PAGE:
Everything from regulating new methods to hitch a ride across town to whether you should be able to tote a pistol while using the old methods to hitch a ride across town are on the agenda this week at the Missouri Capitol.
Here are five issues we’re watching in the days ahead.
Last year, vehicle-for-hire companies like Uber and Lyft tried to convince lawmakers to set statewide standards for things like fees and safety requirements. They fell short after Kansas City leaders struck a compromise with Uber on a local ordinance. But now, both companies have hired an army of lobbyists and Missouri legislators are once again contemplating state standards that would undo Kansas City’s local ordinance. The House Emerging Issues Committee will hold a public hearing on the bill, HB2330, Monday evening upon adjournment.
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The Legislature’s continuing effort to clean up after a year of scandal continues Tuesday morning, as the Senate Rules, Joint Rules, Resolutions and Ethics Committee holds a public hearing on a pair of ethics reform measures. The first, HB2203, would prohibit elected officials from investing campaign funds in anything except short-term treasury instruments or short-term bank certificates. While not typical, after House Speaker Steve Tilley resigned his seat in the legislature to become a lobbyist and political consultant he invested $900,000 of his campaign funds in a bank in his hometown of Perryville.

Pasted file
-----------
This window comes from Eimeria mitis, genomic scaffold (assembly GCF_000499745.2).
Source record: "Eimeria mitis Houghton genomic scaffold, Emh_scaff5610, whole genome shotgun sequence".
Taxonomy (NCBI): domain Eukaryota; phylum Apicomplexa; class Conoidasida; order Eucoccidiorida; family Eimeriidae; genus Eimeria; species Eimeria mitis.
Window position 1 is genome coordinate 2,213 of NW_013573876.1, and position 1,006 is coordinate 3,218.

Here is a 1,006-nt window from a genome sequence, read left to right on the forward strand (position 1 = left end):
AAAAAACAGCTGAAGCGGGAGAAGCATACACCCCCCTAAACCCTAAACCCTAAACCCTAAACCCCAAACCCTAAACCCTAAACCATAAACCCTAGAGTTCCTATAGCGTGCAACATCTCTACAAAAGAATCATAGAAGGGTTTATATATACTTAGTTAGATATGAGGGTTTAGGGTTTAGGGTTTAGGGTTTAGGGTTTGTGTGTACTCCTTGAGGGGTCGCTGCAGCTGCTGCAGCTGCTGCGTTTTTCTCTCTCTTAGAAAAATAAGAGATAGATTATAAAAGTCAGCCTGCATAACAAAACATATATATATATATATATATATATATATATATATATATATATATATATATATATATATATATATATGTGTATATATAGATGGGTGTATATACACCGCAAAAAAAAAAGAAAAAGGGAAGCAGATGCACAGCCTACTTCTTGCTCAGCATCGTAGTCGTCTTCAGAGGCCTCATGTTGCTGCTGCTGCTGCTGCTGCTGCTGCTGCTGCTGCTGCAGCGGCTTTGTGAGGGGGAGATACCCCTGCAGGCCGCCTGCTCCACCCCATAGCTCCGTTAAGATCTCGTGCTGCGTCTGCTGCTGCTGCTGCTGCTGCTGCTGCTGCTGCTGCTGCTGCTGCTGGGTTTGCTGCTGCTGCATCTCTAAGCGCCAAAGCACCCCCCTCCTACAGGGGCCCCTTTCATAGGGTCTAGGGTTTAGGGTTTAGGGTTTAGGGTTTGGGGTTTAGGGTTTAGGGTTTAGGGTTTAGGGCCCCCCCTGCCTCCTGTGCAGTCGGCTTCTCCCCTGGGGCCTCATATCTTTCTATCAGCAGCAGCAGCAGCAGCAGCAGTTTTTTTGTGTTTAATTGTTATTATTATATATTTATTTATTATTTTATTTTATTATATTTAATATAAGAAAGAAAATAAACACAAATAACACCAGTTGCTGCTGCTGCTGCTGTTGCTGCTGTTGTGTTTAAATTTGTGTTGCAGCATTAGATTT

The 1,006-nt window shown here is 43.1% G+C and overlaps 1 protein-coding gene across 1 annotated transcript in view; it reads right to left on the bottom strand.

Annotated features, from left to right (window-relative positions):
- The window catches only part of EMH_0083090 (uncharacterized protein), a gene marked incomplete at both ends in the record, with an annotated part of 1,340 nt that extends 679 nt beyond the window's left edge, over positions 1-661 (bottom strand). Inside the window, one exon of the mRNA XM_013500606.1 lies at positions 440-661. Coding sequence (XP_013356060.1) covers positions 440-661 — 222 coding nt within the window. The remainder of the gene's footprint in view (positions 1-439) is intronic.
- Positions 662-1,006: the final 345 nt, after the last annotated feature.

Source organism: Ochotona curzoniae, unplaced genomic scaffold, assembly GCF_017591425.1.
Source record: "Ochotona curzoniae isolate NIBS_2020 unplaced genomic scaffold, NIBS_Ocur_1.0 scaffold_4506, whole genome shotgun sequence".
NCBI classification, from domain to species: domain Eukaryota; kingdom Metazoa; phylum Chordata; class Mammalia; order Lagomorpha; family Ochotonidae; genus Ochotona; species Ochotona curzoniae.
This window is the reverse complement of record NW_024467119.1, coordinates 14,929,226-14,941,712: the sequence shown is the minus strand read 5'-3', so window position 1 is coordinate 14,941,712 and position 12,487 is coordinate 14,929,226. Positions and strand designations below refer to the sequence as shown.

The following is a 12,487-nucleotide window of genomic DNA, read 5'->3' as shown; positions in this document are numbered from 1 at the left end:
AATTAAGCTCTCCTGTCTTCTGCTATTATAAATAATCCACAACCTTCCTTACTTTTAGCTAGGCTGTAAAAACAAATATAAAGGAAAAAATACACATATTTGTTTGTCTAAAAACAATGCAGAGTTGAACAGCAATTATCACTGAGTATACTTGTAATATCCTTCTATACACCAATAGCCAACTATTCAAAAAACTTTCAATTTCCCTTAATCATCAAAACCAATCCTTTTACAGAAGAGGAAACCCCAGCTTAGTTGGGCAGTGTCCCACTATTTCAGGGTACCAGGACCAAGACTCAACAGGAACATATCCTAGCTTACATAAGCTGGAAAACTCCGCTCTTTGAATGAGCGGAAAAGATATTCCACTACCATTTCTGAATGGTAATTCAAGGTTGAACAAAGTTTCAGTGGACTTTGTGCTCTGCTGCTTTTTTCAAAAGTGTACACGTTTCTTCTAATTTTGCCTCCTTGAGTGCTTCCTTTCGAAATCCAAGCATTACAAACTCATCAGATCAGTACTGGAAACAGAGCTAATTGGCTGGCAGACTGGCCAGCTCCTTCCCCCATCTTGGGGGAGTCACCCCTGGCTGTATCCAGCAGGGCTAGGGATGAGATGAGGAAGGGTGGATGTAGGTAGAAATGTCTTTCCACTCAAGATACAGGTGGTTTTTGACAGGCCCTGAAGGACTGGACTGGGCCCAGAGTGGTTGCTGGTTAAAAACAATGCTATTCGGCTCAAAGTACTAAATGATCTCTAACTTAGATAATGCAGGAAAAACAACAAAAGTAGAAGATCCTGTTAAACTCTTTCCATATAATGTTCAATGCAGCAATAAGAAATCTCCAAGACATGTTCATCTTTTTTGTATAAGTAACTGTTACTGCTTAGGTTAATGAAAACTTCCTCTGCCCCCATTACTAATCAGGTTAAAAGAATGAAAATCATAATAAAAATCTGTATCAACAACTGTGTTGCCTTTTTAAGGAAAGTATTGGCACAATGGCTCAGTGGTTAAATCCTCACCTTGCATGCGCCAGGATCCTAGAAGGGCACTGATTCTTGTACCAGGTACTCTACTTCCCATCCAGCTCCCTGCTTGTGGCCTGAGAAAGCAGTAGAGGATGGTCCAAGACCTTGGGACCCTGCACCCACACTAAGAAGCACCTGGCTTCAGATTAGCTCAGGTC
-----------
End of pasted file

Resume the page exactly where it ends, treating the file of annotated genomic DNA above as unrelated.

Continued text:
A second ethics proposal, HB2226 would impose requirements for personal financial disclosure and restrictions on conflicts of interest to private advisers of executive branch appointed by the governor. Both will be heard Tuesday at 9 a.m.
Also Tuesday, the House Elections Committee will consider a bill expanding term limits to include all statewide officeholders. Currently, only the governor and treasurer are prohibited from seeking office after serving two terms. This bill, HJR88, would extend that to include attorney general, lieutenant governor and secretary of state. The hearing is scheduled for 8:15 a.m.
The Senate Transportation, Infrastructure and Public Safety will consider a pair of bills barring texting while driving. Both bills, SB569 and SB821, would expand current prohibitions on using hand-held devices while driving for those under 21 to everyone. The hearing is scheduled for 8:15 a.m.
Also Wednesday, the Senate Judiciary and Civil and Criminal Jurisprudence will hold a public hearing on legislation that would allow concealed weapons on public transportation systems and unloaded guns on public buses. The bill, SB782, does prohibit a loaded gun on a public bus and does not apply to Amtrak or any partnership that Amtrak engages in. The hearing is scheduled for 1 p.m.